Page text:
The Importance of Working with an Ideal – Creating a Vision for Your Ultimate Development
Posted On May 17, 2016
/ Written by Dr. Linda Gadbois
While many of us have been trained to the idea of creating a vision for our life in terms of lifestyle, professional career, relationships, health, etc., few of us embrace the importance of forming an “ideal” of ourselves in terms of self-development or spiritual realization. Yet, the interesting fact that many fail to realize is that all other goals as activities or accomplishments of our life, depend on our personal development for achieving in a natural and automatic fashion. Our “life” is created out of our “self”. We are the creators of our life as a fundamental form of self-expression. By changing ourselves and acquiring new abilities, all other areas of our life change accordingly. If we try to change “areas of our life” without changing the part of ourselves that are naturally producing it, we struggle, become frustrated, and usually fail in the ultimate sense, often, without ever knowing why.
Another “fluffy comment” that’s popular these days is the idea that you’re “perfect just the way you are”. This idea is usually addressing various forms of judgment from other people, or self-esteem issues around “not being good enough”. Yet self-perfection, as a personal “ideal”, which is the ultimate and only real spiritual goal, is something we not only decide for ourselves, but are also fully responsible for executing. Nobody can develop us for us (intentionally), just as no one can heal us. All healing and self-growth is something only we can do for ourselves by how we use our mind to control our body, our behaviors, and activities that we naturally engage in. In much the same way we create a vision as an ultimate outcome, achieved through systematic steps and stages as goals necessary for achieving the outcome, we create an “ideal” of ourselves as “being the best we can be”, then aspire towards it by intentionally developing latent potential, healing emotional and psychological issues that prevent it, or being the way we want to be in terms of character and quality of consciousness.
Perfection can be thought of as taking an idea, and turning it into the ultimate form of that idea as an “ideal”. Perfection is whatever perfect means to us. No one else can tell us what perfection means, or what qualities we need to develop in order to be perfect. Perfection is a standard or quality of being. Our concept of self-perfection as our “ideal self”, is something that we must soul search in order to realize, then want it bad enough to devote ourselves to doing what it takes to become it. Our personal ideal has nothing to do with material possessions, wealth, status, or creating a self image that we portray to the world as a false image of how we’d like to be seen by others, but rather as an essential part of our true nature that’s developed internally, that becomes a natural part of our being. It comes by developing qualities that evolve our character to a higher level of awareness and self-control, which forms the foundation necessary for a whole series of positive changes to take place automatically as the natural offspring of new qualities of consciousness. The most natural way to create in all areas of our life, is to start by consciously creating our “self”. Out of our self, comes everything else in an effortless and spontaneous way.
In many of the spiritual traditions, which are all focused on self-development from a moral perspective, they provide a system of understanding qualities of consciousness as possessing opposite yet complementary aspects of each other as vices and virtues. Vices are poor character traits that form weakness that lead to various forms of addictions and moral degradation, and are predominantly destructive in nature. Virtues are positive, opposite qualities of vices, which provide the means for transforming them. Virtues are qualities of higher levels of consciousness that are strengths, lead to growth and nourishment, and naturally produce very positive and constructive results in all areas of your life. Virtues are loving and unselfish in nature, and act naturally to produce a sense of harmony, pervading contentment, and happiness not only for ourselves, but for everyone involved. Virtues expand our awareness and increase our ability to both give and receive higher forms of knowledge and unconditional love.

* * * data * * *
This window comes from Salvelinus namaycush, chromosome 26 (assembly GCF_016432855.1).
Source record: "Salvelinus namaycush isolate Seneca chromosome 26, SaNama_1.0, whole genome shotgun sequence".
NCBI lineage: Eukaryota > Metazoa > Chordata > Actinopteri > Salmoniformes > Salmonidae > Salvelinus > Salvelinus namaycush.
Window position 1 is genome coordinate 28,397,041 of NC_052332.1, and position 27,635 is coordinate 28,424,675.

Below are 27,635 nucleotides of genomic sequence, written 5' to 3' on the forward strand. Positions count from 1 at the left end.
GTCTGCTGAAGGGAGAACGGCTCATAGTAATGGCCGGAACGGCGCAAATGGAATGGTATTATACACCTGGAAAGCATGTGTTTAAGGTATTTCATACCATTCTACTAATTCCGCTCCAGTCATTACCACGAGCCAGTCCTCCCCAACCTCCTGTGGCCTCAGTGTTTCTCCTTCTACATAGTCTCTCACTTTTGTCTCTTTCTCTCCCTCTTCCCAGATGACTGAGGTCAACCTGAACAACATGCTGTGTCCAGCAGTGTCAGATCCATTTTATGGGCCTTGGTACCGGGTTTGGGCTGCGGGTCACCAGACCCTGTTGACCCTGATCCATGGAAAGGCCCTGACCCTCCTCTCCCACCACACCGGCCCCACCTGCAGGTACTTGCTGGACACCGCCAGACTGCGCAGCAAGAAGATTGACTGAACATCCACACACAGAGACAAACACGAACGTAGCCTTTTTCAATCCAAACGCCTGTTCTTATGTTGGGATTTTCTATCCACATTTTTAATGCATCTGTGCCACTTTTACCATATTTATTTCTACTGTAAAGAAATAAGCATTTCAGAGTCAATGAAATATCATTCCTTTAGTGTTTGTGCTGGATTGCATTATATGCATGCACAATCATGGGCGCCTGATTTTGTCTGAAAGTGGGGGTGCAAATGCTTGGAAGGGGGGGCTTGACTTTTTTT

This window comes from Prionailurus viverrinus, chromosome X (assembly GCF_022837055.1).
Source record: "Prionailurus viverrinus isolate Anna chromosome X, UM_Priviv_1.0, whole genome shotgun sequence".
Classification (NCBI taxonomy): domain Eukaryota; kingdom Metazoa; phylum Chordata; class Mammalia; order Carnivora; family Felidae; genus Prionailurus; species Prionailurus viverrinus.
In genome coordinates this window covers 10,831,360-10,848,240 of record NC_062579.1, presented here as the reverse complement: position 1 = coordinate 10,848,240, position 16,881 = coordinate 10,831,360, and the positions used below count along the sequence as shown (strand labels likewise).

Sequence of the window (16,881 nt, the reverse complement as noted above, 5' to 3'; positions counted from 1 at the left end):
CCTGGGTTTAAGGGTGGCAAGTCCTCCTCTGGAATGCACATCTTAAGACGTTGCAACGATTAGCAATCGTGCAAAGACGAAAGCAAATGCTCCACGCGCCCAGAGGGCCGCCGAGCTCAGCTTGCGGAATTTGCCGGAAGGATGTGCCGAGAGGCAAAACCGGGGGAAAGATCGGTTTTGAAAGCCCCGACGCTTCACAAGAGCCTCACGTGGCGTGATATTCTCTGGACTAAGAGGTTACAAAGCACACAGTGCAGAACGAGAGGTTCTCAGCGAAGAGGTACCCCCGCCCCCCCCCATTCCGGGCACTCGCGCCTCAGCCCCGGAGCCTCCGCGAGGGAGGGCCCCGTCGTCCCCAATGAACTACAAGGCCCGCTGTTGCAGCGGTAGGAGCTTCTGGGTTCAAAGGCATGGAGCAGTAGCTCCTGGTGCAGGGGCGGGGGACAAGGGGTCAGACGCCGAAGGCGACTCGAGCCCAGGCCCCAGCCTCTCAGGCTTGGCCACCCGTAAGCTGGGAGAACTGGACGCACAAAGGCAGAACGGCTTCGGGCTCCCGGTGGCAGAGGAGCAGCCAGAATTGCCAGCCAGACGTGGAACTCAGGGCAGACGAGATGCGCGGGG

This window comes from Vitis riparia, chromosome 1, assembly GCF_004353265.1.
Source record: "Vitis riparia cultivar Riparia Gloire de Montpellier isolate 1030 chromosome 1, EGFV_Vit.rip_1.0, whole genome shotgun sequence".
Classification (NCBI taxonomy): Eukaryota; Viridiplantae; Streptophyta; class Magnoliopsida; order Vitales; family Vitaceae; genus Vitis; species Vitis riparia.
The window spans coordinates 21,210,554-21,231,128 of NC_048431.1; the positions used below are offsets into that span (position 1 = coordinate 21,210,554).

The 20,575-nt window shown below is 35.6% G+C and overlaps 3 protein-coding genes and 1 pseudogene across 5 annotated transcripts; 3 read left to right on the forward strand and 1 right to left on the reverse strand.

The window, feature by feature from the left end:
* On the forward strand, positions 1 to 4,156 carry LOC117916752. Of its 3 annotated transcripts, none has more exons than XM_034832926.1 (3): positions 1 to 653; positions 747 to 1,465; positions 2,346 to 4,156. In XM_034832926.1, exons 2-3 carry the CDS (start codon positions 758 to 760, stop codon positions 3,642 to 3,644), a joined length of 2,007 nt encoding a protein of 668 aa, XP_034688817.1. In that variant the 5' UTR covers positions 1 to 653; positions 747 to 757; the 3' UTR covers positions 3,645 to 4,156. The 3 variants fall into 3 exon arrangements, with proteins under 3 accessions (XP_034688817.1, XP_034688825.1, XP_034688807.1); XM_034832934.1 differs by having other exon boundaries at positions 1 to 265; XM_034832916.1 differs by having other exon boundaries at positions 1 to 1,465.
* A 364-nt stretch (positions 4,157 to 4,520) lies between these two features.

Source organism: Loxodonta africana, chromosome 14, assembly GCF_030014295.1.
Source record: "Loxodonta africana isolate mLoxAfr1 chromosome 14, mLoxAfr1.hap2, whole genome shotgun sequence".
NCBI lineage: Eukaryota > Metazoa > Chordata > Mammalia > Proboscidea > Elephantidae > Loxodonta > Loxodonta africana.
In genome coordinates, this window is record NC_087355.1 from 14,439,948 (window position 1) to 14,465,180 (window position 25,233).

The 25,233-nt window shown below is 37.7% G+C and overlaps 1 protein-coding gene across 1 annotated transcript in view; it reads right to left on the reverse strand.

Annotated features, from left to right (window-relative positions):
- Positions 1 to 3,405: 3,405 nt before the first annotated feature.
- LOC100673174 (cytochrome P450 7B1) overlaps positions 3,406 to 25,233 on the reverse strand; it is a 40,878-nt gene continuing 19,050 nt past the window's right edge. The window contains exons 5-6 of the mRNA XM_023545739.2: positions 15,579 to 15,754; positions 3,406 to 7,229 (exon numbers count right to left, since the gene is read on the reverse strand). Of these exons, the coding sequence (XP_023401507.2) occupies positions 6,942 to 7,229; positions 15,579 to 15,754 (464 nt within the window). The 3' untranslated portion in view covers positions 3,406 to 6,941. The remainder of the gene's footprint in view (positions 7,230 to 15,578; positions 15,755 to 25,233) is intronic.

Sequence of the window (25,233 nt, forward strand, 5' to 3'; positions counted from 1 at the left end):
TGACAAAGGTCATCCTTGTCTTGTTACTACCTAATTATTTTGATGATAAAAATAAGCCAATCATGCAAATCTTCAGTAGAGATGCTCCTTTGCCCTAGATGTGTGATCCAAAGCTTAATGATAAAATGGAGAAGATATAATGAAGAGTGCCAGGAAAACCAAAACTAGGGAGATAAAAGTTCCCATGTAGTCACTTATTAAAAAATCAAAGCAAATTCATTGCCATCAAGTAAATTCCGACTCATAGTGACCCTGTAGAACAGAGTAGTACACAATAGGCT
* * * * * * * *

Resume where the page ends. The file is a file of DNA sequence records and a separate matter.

Anytime we’re creating, we have to start with a vision of the desired outcome as an experience, so we know what the process for creating it will be. Though your ultimate vision for your ideal self may take many steps to accomplish, it’s important that you work on only one step at a time, and don’t start the next step until that one is well established and a part of your natural way of being (built into your subconscious). One of the ways we set ourselves up for failure, is by trying to take on too many things at one time creating a feeling of being overwhelmed and therefore struggling, or by scattering our energy in too many directions by trying to do too much all at once. Every acquisition of a new quality requires complete concentration and devoted practice over an extended period of time in order to “build it into the muscle”, where it becomes a natural way of being that no longer requires conscious effort.
Even with concentrated effort and a strong sense of discipline to stay with a task over a long period of time, you’ll relapse many times throughout the day by falling into habitual patterns that are well established and forgetting what you’re doing. This is natural, and when you realize you’re off task, simply re-center (remind) yourself in your desired intention, refocus your mind and adjust your mood, and continuing practicing. Repeatedly bring yourself back anytime you forget, and continue practicing without getting discouraged, and the new quality and behavior associated with it will begin taking hold, and you’ll be able to stay focused for longer and longer periods of time. All forms of intentional creation come from your ability to concentrate your efforts and stay focused on what it is you’re creating.
The approximate time for breaking one habit by replacing it with another, is forty days, or six weeks. The approximate time for simply establishing a new habit that doesn’t involve breaking an old one, is three weeks (half the time), or twenty one days, and it’s fully established (permanent) in six weeks. This gives you an idea of the amount of time you should plan on dedicating to each step of your development. You’ll also develop the ability to concentrate and stay with something for long periods of time, commit to devotional practice, and develop the patience it takes to accomplish a major feat (which a behavioral change is). You can consider your goal accomplished when you become that way automatically, and no longer have to think about it, or put conscious effort into it. All behaviors are “learned and conditioned” (trained), and likewise, can be unlearned and reconditioned. Our initial development was a predominately unconscious process, and all we’re doing here is making it a fully conscious process undertaken with a deliberate and determined attitude.